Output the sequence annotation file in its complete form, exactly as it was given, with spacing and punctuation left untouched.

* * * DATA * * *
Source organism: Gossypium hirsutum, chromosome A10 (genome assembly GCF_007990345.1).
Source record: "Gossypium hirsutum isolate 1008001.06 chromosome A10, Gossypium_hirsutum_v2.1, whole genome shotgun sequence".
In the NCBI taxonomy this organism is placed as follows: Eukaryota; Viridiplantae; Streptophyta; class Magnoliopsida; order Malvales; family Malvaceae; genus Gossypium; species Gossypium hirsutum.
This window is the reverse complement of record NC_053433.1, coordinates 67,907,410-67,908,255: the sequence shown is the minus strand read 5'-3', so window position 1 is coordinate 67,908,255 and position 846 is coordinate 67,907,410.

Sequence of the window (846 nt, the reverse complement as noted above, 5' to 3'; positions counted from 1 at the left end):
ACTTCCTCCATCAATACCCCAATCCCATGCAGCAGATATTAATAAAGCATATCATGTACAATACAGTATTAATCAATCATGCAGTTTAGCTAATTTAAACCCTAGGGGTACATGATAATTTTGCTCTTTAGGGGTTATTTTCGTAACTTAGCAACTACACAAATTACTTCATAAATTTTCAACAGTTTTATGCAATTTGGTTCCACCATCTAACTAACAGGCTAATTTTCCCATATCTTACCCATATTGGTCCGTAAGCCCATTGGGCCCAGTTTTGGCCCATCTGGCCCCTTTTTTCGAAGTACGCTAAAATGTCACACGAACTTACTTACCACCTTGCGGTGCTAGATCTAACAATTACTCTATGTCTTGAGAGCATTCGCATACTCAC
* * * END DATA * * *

Source organism: Gossypium hirsutum, chromosome A10 (genome assembly GCF_007990345.1).
Source record: "Gossypium hirsutum isolate 1008001.06 chromosome A10, Gossypium_hirsutum_v2.1, whole genome shotgun sequence".
In the NCBI taxonomy this organism is placed as follows: Eukaryota; Viridiplantae; Streptophyta; class Magnoliopsida; order Malvales; family Malvaceae; genus Gossypium; species Gossypium hirsutum.
This window is the reverse complement of record NC_053433.1, coordinates 67,907,410-67,908,255: the sequence shown is the minus strand read 5'-3', so window position 1 is coordinate 67,908,255 and position 846 is coordinate 67,907,410.

Sequence of the window (846 nt, the reverse complement as noted above, 5' to 3'; positions counted from 1 at the left end):
ACTTCCTCCATCAATACCCCAATCCCATGCAGCAGATATTAATAAAGCATATCATGTACAATACAGTATTAATCAATCATGCAGTTTAGCTAATTTAAACCCTAGGGGTACATGATAATTTTGCTCTTTAGGGGTTATTTTCGTAACTTAGCAACTACACAAATTACTTCATAAATTTTCAACAGTTTTATGCAATTTGGTTCCACCATCTAACTAACAGGCTAATTTTCCCATATCTTACCCATATTGGTCCGTAAGCCCATTGGGCCCAGTTTTGGCCCATCTGGCCCCTTTTTTCGAAGTACGCTAAAATGTCACACGAACTTACTTACCACCTTGCGGTGCTAGATCTAACAATTACTCTATGTCTTGAGAGCATTCGCATACTCAC